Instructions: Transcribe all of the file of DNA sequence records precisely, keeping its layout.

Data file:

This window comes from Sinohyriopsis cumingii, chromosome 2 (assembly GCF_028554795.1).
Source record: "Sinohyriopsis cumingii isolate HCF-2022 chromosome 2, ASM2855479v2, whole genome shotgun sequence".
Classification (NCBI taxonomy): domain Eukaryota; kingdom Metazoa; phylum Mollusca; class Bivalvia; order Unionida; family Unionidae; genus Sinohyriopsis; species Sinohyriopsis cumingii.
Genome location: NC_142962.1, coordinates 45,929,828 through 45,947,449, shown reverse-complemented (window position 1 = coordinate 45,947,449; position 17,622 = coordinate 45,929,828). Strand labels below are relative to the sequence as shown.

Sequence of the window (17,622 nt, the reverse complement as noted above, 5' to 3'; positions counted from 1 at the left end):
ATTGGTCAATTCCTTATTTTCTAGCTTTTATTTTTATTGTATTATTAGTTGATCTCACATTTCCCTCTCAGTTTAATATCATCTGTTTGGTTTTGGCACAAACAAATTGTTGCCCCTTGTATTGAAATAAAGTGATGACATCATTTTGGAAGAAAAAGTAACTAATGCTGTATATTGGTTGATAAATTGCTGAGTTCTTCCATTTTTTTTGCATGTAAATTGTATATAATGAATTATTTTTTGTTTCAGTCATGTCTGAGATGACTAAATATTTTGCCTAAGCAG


This window comes from Sinohyriopsis cumingii, chromosome 2 (assembly GCF_028554795.1).
Source record: "Sinohyriopsis cumingii isolate HCF-2022 chromosome 2, ASM2855479v2, whole genome shotgun sequence".
Classification (NCBI taxonomy): domain Eukaryota; kingdom Metazoa; phylum Mollusca; class Bivalvia; order Unionida; family Unionidae; genus Sinohyriopsis; species Sinohyriopsis cumingii.
Genome location: NC_142962.1, coordinates 45,929,828 through 45,947,449, shown reverse-complemented (window position 1 = coordinate 45,947,449; position 17,622 = coordinate 45,929,828). Strand labels below are relative to the sequence as shown.

Sequence of the window (17,622 nt, the reverse complement as noted above, 5' to 3'; positions counted from 1 at the left end):
ATTGGTCAATTCCTTATTTTCTAGCTTTTATTTTTATTGTATTATTAGTTGATCTCACATTTCCCTCTCAGTTTAATATCATCTGTTTGGTTTTGGCACAAACAAATTGTTGCCCCTTGTATTGAAATAAAGTGATGACATCATTTTGGAAGAAAAAGTAACTAATGCTGTATATTGGTTGATAAATTGCTGAGTTCTTCCATTTTTTTTGCATGTAAATTGTATATAATGAATTATTTTTTGTTTCAGTCATGTCTGAGATGACTAAATATTTTGCCTAAGCAG